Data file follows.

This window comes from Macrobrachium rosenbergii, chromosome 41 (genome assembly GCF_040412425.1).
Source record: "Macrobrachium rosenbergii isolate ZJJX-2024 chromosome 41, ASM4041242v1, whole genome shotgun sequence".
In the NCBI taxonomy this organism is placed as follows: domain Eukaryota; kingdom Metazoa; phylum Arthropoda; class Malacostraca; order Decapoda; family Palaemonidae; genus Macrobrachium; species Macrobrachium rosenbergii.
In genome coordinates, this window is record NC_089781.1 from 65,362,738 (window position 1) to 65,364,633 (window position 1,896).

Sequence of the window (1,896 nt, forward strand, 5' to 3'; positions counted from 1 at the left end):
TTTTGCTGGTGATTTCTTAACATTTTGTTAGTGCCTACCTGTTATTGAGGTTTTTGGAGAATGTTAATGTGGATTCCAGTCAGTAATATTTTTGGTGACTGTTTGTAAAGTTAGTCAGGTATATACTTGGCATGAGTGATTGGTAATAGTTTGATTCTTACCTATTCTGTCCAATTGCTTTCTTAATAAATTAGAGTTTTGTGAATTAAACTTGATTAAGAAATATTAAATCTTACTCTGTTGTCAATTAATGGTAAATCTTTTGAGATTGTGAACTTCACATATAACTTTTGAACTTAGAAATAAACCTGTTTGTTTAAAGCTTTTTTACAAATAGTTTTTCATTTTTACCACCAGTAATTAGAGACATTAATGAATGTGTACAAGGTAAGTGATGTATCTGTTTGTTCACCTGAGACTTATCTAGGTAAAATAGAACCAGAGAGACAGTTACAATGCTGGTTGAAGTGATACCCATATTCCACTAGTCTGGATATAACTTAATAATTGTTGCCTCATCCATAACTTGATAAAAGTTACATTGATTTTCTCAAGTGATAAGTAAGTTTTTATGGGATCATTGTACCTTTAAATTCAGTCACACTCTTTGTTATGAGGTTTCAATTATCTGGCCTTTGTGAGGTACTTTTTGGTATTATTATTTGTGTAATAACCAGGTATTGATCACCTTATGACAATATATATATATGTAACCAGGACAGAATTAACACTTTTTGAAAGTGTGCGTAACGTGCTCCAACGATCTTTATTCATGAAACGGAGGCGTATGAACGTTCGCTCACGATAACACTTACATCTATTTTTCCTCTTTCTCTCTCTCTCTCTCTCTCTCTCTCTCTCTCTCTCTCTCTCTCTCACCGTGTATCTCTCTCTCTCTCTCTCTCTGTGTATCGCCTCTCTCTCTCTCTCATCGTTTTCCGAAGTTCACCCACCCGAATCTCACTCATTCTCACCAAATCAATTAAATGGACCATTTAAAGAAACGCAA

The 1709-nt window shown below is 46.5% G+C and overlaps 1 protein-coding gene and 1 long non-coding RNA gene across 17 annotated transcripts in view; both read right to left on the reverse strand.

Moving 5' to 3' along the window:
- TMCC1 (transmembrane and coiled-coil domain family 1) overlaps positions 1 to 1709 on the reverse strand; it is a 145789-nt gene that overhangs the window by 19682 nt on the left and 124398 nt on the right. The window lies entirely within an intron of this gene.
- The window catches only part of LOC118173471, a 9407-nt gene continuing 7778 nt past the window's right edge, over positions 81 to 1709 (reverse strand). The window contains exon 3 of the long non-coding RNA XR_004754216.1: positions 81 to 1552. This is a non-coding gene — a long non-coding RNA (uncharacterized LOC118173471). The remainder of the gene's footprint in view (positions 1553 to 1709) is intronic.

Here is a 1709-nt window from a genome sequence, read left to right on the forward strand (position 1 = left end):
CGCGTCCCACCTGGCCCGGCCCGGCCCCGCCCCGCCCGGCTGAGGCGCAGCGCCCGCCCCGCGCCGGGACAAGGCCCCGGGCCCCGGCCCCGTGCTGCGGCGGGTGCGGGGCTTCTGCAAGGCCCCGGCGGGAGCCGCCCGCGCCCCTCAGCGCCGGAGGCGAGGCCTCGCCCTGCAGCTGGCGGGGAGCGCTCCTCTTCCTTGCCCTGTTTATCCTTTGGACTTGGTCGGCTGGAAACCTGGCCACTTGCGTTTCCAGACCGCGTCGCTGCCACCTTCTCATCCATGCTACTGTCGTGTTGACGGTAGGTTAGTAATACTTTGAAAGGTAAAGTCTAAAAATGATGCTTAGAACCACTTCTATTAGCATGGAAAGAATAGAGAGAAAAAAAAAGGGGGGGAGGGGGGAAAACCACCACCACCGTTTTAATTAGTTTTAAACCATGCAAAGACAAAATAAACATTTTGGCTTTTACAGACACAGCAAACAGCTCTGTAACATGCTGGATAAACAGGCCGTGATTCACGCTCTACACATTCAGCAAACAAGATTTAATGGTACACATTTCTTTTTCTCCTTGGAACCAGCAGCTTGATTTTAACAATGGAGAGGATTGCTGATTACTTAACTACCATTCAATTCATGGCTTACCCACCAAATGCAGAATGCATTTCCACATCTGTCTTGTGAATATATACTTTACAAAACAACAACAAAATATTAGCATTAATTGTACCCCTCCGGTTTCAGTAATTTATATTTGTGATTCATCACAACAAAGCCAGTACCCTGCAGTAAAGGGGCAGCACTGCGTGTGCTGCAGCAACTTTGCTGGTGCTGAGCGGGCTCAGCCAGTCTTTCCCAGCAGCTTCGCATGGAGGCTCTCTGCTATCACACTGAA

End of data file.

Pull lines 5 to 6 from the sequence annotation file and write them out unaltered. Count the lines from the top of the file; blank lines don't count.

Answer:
Sequence of the window (1,896 nt, forward strand, 5' to 3'; positions counted from 1 at the left end):
TTTTGCTGGTGATTTCTTAACATTTTGTTAGTGCCTACCTGTTATTGAGGTTTTTGGAGAATGTTAATGTGGATTCCAGTCAGTAATATTTTTGGTGACTGTTTGTAAAGTTAGTCAGGTATATACTTGGCATGAGTGATTGGTAATAGTTTGATTCTTACCTATTCTGTCCAATTGCTTTCTTAATAAATTAGAGTTTTGTGAATTAAACTTGATTAAGAAATATTAAATCTTACTCTGTTGTCAATTAATGGTAAATCTTTTGAGATTGTGAACTTCACATATAACTTTTGAACTTAGAAATAAACCTGTTTGTTTAAAGCTTTTTTACAAATAGTTTTTCATTTTTACCACCAGTAATTAGAGACATTAATGAATGTGTACAAGGTAAGTGATGTATCTGTTTGTTCACCTGAGACTTATCTAGGTAAAATAGAACCAGAGAGACAGTTACAATGCTGGTTGAAGTGATACCCATATTCCACTAGTCTGGATATAACTTAATAATTGTTGCCTCATCCATAACTTGATAAAAGTTACATTGATTTTCTCAAGTGATAAGTAAGTTTTTATGGGATCATTGTACCTTTAAATTCAGTCACACTCTTTGTTATGAGGTTTCAATTATCTGGCCTTTGTGAGGTACTTTTTGGTATTATTATTTGTGTAATAACCAGGTATTGATCACCTTATGACAATATATATATATGTAACCAGGACAGAATTAACACTTTTTGAAAGTGTGCGTAACGTGCTCCAACGATCTTTATTCATGAAACGGAGGCGTATGAACGTTCGCTCACGATAACACTTACATCTATTTTTCCTCTTTCTCTCTCTCTCTCTCTCTCTCTCTCTCTCTCTCTCTCTCTCTCTCACCGTGTATCTCTCTCTCTCTCTCTCTCTGTGTATCGCCTCTCTCTCTCTCTCATCGTTTTCCGAAGTTCACCCACCCGAATCTCACTCATTCTCACCAAATCAATTAAATGGACCATTTAAAGAAACGCAA